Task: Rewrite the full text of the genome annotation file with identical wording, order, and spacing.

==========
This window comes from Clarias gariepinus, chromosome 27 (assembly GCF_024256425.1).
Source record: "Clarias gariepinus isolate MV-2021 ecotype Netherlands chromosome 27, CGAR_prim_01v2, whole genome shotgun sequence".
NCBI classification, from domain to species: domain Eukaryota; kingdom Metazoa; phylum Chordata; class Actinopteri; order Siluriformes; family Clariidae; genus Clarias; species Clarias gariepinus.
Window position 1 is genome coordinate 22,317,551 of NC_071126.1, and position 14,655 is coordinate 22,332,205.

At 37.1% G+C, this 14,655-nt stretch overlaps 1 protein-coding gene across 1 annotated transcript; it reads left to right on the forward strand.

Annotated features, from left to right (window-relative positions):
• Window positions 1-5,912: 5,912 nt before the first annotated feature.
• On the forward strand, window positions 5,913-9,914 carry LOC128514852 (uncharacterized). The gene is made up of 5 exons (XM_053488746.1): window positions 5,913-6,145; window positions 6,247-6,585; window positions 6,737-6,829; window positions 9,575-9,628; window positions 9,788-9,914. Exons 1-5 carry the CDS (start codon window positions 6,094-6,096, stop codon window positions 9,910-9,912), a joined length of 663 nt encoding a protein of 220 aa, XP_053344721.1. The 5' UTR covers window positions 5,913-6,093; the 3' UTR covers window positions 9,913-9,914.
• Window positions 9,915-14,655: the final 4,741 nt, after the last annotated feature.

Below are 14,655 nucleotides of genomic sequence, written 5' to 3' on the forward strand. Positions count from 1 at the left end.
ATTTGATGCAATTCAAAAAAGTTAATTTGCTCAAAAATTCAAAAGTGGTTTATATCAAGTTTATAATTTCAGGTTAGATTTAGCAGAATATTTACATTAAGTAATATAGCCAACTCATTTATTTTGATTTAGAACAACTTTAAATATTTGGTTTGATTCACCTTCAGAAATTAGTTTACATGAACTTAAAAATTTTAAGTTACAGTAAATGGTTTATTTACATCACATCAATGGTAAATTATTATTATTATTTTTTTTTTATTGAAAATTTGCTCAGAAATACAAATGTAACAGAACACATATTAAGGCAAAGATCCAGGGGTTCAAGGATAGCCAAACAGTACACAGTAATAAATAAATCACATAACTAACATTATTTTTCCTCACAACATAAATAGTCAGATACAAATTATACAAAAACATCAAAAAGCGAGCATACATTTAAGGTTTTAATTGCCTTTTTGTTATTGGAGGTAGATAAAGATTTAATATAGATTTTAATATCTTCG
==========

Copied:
This window comes from Clarias gariepinus, chromosome 27 (assembly GCF_024256425.1).
Source record: "Clarias gariepinus isolate MV-2021 ecotype Netherlands chromosome 27, CGAR_prim_01v2, whole genome shotgun sequence".
NCBI classification, from domain to species: domain Eukaryota; kingdom Metazoa; phylum Chordata; class Actinopteri; order Siluriformes; family Clariidae; genus Clarias; species Clarias gariepinus.
Window position 1 is genome coordinate 22,317,551 of NC_071126.1, and position 14,655 is coordinate 22,332,205.

At 37.1% G+C, this 14,655-nt stretch overlaps 1 protein-coding gene across 1 annotated transcript; it reads left to right on the forward strand.

Annotated features, from left to right (window-relative positions):
• Window positions 1-5,912: 5,912 nt before the first annotated feature.
• On the forward strand, window positions 5,913-9,914 carry LOC128514852 (uncharacterized). The gene is made up of 5 exons (XM_053488746.1): window positions 5,913-6,145; window positions 6,247-6,585; window positions 6,737-6,829; window positions 9,575-9,628; window positions 9,788-9,914. Exons 1-5 carry the CDS (start codon window positions 6,094-6,096, stop codon window positions 9,910-9,912), a joined length of 663 nt encoding a protein of 220 aa, XP_053344721.1. The 5' UTR covers window positions 5,913-6,093; the 3' UTR covers window positions 9,913-9,914.
• Window positions 9,915-14,655: the final 4,741 nt, after the last annotated feature.

Below are 14,655 nucleotides of genomic sequence, written 5' to 3' on the forward strand. Positions count from 1 at the left end.
ATTTGATGCAATTCAAAAAAGTTAATTTGCTCAAAAATTCAAAAGTGGTTTATATCAAGTTTATAATTTCAGGTTAGATTTAGCAGAATATTTACATTAAGTAATATAGCCAACTCATTTATTTTGATTTAGAACAACTTTAAATATTTGGTTTGATTCACCTTCAGAAATTAGTTTACATGAACTTAAAAATTTTAAGTTACAGTAAATGGTTTATTTACATCACATCAATGGTAAATTATTATTATTATTTTTTTTTTATTGAAAATTTGCTCAGAAATACAAATGTAACAGAACACATATTAAGGCAAAGATCCAGGGGTTCAAGGATAGCCAAACAGTACACAGTAATAAATAAATCACATAACTAACATTATTTTTCCTCACAACATAAATAGTCAGATACAAATTATACAAAAACATCAAAAAGCGAGCATACATTTAAGGTTTTAATTGCCTTTTTGTTATTGGAGGTAGATAAAGATTTAATATAGATTTTAATATCTTCG